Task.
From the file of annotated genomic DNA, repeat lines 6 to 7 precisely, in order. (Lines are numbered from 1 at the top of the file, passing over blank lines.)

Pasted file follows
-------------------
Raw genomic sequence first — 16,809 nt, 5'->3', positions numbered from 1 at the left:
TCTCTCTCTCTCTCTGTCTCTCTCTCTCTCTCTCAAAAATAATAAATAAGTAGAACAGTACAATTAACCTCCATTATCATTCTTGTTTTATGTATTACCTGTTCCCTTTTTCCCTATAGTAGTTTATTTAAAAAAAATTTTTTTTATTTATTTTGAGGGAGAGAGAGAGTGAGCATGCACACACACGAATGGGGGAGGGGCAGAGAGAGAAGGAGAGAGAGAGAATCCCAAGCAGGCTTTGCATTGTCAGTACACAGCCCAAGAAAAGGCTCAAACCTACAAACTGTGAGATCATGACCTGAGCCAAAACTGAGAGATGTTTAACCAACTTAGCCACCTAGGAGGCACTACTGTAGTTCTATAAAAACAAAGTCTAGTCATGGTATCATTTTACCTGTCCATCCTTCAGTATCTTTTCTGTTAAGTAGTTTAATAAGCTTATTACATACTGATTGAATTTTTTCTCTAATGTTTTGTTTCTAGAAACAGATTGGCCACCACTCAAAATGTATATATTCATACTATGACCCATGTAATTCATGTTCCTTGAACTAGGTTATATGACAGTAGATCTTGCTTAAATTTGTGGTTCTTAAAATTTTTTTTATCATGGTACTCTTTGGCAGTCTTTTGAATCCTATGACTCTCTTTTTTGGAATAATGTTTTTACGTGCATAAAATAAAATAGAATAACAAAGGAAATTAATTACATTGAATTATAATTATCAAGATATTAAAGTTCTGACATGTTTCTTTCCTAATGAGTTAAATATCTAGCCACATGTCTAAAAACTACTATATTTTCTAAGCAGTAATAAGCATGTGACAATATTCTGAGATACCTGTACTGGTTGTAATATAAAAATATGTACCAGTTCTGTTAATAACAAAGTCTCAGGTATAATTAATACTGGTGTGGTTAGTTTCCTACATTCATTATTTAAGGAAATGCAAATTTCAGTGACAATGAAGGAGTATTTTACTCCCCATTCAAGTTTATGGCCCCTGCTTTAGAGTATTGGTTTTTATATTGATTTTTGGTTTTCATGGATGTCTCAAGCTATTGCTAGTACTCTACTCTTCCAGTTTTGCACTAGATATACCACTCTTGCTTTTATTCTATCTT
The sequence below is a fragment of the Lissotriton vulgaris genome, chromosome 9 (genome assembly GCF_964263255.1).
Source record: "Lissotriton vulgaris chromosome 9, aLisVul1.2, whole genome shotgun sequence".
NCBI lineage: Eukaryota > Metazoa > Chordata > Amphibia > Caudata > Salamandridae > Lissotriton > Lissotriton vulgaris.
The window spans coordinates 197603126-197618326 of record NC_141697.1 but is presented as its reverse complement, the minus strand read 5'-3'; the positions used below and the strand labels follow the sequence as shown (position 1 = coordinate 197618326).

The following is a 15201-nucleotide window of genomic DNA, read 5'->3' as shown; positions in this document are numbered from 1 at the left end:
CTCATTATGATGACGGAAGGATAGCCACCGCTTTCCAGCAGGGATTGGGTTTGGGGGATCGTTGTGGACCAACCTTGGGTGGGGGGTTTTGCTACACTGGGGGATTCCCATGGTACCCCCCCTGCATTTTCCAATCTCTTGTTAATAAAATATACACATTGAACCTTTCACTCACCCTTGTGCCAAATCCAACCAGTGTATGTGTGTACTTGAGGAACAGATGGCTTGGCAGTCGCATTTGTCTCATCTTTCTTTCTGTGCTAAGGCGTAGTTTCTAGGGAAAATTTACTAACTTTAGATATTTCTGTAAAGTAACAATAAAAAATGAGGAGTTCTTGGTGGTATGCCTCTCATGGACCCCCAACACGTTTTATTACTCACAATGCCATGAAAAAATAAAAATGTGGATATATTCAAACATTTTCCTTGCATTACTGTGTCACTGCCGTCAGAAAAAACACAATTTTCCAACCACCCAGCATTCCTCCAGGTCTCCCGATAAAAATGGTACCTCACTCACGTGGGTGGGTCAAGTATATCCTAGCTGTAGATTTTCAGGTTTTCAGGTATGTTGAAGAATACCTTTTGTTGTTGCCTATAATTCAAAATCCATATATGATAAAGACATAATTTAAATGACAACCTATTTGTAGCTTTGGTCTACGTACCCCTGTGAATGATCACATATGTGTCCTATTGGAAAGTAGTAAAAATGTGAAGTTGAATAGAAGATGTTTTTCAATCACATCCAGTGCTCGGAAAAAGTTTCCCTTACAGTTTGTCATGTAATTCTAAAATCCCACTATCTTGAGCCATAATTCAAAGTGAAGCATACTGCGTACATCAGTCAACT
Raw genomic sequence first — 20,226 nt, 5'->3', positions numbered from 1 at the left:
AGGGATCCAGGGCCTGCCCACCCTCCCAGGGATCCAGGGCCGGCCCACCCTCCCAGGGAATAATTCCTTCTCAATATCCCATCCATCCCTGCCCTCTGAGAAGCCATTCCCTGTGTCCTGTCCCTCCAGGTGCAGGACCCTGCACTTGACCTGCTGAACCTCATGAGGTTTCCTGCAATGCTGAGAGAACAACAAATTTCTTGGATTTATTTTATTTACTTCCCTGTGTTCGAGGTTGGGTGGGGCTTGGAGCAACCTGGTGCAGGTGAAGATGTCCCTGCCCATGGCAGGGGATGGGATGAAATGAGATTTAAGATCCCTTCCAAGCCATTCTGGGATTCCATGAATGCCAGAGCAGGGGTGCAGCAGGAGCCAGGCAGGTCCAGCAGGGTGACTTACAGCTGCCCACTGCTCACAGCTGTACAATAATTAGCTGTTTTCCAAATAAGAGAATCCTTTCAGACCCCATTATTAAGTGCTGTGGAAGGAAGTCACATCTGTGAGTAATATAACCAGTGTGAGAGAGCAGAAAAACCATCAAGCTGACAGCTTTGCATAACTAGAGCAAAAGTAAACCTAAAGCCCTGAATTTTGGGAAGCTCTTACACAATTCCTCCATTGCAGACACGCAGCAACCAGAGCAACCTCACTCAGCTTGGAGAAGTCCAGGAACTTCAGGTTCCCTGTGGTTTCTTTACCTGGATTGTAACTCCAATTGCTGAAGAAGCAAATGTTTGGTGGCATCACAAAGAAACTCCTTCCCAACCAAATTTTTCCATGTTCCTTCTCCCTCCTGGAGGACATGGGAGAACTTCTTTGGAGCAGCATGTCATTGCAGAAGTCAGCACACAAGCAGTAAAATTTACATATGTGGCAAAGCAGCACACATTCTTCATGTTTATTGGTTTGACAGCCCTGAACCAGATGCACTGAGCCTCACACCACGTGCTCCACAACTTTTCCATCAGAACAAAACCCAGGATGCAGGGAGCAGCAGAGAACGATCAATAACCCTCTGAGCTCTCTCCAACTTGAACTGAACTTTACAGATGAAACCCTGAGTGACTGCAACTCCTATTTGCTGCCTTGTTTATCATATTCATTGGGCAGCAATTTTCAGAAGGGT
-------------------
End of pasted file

The window spans coordinates 197603126-197618326 of record NC_141697.1 but is presented as its reverse complement, the minus strand read 5'-3'; the positions used below and the strand labels follow the sequence as shown (position 1 = coordinate 197618326).

The following is a 15201-nucleotide window of genomic DNA, read 5'->3' as shown; positions in this document are numbered from 1 at the left end: